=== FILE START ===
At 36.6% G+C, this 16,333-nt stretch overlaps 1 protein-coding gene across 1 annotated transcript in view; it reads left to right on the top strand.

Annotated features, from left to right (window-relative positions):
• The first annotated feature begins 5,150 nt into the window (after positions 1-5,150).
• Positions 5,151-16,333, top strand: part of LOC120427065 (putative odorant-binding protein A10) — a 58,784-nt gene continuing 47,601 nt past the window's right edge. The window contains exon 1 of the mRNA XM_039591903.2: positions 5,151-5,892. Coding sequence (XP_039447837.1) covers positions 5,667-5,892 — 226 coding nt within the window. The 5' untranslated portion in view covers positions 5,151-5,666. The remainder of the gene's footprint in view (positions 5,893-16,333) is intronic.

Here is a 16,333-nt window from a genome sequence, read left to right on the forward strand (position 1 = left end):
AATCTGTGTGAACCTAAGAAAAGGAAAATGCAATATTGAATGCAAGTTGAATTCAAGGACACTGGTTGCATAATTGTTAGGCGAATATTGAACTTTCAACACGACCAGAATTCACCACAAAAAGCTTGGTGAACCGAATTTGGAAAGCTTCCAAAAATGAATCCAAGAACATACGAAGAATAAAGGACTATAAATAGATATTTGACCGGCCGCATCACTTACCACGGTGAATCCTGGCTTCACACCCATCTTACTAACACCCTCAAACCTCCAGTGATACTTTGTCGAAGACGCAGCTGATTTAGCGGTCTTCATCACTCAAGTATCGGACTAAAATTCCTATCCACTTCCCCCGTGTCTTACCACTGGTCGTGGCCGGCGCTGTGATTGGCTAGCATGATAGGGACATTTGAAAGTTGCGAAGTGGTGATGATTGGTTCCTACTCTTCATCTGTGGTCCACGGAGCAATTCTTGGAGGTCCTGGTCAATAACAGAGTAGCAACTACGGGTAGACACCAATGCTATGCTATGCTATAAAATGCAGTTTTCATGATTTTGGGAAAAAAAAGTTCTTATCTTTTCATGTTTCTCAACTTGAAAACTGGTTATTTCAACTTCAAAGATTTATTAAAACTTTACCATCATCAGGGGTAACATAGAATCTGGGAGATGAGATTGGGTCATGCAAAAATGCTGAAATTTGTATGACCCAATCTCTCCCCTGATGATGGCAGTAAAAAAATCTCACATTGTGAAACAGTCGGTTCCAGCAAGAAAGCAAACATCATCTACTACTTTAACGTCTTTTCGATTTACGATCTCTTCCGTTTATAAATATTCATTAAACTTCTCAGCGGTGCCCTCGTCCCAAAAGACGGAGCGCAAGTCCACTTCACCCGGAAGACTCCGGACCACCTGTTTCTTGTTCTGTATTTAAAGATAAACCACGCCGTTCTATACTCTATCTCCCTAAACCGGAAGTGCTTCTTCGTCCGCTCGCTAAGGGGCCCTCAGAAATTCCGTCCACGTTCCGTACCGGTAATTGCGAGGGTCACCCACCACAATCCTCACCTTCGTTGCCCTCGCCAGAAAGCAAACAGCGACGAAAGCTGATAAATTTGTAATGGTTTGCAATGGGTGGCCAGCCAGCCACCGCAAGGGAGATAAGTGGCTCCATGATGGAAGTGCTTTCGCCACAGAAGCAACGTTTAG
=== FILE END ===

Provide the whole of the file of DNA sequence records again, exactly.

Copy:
At 36.6% G+C, this 16,333-nt stretch overlaps 1 protein-coding gene across 1 annotated transcript in view; it reads left to right on the top strand.

Annotated features, from left to right (window-relative positions):
• The first annotated feature begins 5,150 nt into the window (after positions 1-5,150).
• Positions 5,151-16,333, top strand: part of LOC120427065 (putative odorant-binding protein A10) — a 58,784-nt gene continuing 47,601 nt past the window's right edge. The window contains exon 1 of the mRNA XM_039591903.2: positions 5,151-5,892. Coding sequence (XP_039447837.1) covers positions 5,667-5,892 — 226 coding nt within the window. The 5' untranslated portion in view covers positions 5,151-5,666. The remainder of the gene's footprint in view (positions 5,893-16,333) is intronic.

Here is a 16,333-nt window from a genome sequence, read left to right on the forward strand (position 1 = left end):
AATCTGTGTGAACCTAAGAAAAGGAAAATGCAATATTGAATGCAAGTTGAATTCAAGGACACTGGTTGCATAATTGTTAGGCGAATATTGAACTTTCAACACGACCAGAATTCACCACAAAAAGCTTGGTGAACCGAATTTGGAAAGCTTCCAAAAATGAATCCAAGAACATACGAAGAATAAAGGACTATAAATAGATATTTGACCGGCCGCATCACTTACCACGGTGAATCCTGGCTTCACACCCATCTTACTAACACCCTCAAACCTCCAGTGATACTTTGTCGAAGACGCAGCTGATTTAGCGGTCTTCATCACTCAAGTATCGGACTAAAATTCCTATCCACTTCCCCCGTGTCTTACCACTGGTCGTGGCCGGCGCTGTGATTGGCTAGCATGATAGGGACATTTGAAAGTTGCGAAGTGGTGATGATTGGTTCCTACTCTTCATCTGTGGTCCACGGAGCAATTCTTGGAGGTCCTGGTCAATAACAGAGTAGCAACTACGGGTAGACACCAATGCTATGCTATGCTATAAAATGCAGTTTTCATGATTTTGGGAAAAAAAAGTTCTTATCTTTTCATGTTTCTCAACTTGAAAACTGGTTATTTCAACTTCAAAGATTTATTAAAACTTTACCATCATCAGGGGTAACATAGAATCTGGGAGATGAGATTGGGTCATGCAAAAATGCTGAAATTTGTATGACCCAATCTCTCCCCTGATGATGGCAGTAAAAAAATCTCACATTGTGAAACAGTCGGTTCCAGCAAGAAAGCAAACATCATCTACTACTTTAACGTCTTTTCGATTTACGATCTCTTCCGTTTATAAATATTCATTAAACTTCTCAGCGGTGCCCTCGTCCCAAAAGACGGAGCGCAAGTCCACTTCACCCGGAAGACTCCGGACCACCTGTTTCTTGTTCTGTATTTAAAGATAAACCACGCCGTTCTATACTCTATCTCCCTAAACCGGAAGTGCTTCTTCGTCCGCTCGCTAAGGGGCCCTCAGAAATTCCGTCCACGTTCCGTACCGGTAATTGCGAGGGTCACCCACCACAATCCTCACCTTCGTTGCCCTCGCCAGAAAGCAAACAGCGACGAAAGCTGATAAATTTGTAATGGTTTGCAATGGGTGGCCAGCCAGCCACCGCAAGGGAGATAAGTGGCTCCATGATGGAAGTGCTTTCGCCACAGAAGCAACGTTTAG